Repair your genes at home
Silicon chips can fix those damaged cells
For some years now, scientists and researchers have been able to ‘reprogram’ our skin cells into stem cells that morph into useful tissue, like blood vessels, cartilage, or nerves. In a laboratory, that’s not too difficult; but how do you put the patient in charge?
The answer lies in using silicon chips, commonly used to make computer processors with nano-scale features, to deliver the chemical reagents directly into the skin. It’s like thousands of tiny microneedles, electronically discharging their contents at once.
Lasers and nanofabrication methods can make the ‘needles’ small enough to send the genetic material straight into the skin cells, where they quickly convert the cells to the required type. Different programming factors can be loaded onto the same type of chip, depending on the therapy required.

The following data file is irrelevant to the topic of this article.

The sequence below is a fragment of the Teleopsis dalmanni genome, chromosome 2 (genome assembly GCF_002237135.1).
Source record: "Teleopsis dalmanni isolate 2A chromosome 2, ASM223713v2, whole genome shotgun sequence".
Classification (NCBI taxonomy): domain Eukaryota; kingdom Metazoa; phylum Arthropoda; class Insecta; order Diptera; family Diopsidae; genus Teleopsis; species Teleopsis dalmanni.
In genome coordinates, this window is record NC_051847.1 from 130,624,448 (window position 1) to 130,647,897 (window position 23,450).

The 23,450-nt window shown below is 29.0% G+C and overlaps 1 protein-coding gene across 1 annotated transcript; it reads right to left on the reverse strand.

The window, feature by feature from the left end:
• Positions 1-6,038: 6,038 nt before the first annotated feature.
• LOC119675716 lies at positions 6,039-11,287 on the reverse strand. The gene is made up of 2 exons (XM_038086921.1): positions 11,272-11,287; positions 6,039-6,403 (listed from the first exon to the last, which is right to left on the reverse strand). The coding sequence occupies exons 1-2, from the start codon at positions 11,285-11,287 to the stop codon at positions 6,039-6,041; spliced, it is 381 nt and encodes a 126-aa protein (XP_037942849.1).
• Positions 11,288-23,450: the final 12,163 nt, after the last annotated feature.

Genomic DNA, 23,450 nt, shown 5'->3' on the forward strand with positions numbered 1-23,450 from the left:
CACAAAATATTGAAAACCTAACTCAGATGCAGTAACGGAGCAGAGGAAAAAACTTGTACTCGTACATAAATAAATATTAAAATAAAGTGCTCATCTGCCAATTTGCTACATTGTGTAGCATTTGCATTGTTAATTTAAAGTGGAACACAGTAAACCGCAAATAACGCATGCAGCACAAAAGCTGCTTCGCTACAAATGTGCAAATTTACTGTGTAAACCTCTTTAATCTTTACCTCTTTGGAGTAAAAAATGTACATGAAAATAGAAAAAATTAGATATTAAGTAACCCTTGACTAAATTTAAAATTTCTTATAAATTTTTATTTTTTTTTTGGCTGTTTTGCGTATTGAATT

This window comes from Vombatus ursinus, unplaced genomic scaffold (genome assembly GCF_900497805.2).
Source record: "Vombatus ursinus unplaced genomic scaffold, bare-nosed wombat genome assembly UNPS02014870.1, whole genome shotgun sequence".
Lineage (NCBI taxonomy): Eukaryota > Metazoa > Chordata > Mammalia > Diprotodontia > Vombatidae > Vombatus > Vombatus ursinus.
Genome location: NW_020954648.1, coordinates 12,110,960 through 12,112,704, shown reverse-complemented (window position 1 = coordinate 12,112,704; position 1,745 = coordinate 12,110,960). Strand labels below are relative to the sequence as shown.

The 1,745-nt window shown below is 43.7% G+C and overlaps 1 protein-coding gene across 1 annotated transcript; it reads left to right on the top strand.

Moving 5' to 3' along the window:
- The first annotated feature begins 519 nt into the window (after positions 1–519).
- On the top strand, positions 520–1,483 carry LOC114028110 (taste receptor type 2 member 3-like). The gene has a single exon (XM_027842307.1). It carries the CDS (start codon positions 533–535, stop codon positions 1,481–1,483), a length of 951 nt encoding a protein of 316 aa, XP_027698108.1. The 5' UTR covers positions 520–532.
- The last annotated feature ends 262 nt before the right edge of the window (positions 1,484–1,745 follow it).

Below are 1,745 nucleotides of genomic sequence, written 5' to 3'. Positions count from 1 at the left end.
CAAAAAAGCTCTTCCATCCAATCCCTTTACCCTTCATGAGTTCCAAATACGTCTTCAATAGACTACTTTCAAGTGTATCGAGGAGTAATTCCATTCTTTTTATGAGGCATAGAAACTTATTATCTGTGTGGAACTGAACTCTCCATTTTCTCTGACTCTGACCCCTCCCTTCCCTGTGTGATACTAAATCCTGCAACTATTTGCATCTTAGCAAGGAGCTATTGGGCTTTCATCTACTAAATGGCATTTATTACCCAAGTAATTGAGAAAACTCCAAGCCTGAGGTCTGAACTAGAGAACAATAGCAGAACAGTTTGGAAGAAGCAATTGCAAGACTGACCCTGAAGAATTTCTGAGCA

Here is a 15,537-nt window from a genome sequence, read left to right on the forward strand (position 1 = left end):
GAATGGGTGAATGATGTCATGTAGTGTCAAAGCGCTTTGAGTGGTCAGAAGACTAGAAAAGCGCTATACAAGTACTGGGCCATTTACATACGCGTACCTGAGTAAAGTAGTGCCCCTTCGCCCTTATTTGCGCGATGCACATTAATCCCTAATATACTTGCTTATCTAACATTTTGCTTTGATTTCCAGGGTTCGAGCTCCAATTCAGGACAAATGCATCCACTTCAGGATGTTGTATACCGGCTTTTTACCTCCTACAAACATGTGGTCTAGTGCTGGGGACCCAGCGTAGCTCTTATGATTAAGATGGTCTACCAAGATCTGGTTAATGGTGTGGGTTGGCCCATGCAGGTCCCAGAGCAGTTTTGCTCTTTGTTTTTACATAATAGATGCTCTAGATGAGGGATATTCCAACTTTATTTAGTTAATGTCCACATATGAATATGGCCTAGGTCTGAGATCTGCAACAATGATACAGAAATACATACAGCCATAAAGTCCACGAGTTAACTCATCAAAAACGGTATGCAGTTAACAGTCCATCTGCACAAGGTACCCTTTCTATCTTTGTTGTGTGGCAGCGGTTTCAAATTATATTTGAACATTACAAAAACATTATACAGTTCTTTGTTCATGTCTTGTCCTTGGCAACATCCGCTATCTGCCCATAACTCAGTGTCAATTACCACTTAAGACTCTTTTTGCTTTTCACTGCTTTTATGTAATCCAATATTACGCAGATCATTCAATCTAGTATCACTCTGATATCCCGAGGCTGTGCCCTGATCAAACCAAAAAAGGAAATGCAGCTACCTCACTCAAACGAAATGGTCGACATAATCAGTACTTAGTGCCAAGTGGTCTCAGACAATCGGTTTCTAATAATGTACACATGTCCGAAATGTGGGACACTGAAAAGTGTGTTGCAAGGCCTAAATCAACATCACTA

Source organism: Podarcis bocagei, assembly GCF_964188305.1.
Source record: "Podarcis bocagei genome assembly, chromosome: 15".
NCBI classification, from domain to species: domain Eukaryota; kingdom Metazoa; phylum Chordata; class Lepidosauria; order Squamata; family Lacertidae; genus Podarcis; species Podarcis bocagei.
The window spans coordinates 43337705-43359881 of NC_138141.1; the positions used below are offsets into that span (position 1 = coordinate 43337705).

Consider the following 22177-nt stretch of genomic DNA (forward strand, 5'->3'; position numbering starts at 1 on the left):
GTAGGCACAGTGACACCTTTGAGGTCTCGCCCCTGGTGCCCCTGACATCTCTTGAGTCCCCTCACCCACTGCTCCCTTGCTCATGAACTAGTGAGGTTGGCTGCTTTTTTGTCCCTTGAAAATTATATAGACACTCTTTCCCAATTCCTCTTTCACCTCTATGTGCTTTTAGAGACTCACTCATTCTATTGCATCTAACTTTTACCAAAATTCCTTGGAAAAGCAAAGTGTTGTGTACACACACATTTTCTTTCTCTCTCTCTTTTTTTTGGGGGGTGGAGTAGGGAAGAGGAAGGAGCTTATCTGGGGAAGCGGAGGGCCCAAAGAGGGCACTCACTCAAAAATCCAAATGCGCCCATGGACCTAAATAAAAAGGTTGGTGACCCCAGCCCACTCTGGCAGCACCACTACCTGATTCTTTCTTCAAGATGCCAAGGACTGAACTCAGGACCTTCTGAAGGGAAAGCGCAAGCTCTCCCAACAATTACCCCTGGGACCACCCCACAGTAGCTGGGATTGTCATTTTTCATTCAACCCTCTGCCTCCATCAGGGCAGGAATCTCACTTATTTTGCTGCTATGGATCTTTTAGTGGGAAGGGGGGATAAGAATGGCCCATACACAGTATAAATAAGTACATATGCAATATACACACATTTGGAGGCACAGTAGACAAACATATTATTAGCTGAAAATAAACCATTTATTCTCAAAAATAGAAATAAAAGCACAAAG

Now the gene-chips have passed clinical trials, and you’ll soon be able to use them as easily as you would an epi-pen. Simply stamp the chip onto your skin, and wait for the cells to react. Initially there will be versions for repairing wounds and blood vessels, regrowing damaged nerves, and preventing diabetes. Eventually, we might use the same method to treat cancer.
Regenerative medicine is advancing in leaps and bounds, but has been held back by costly methods of application and delivery. Now you don’t have to go to a specialized clinic for tissue nanotransfection. You can just repair your genes at home!
Warning: Hazardous thinking at work
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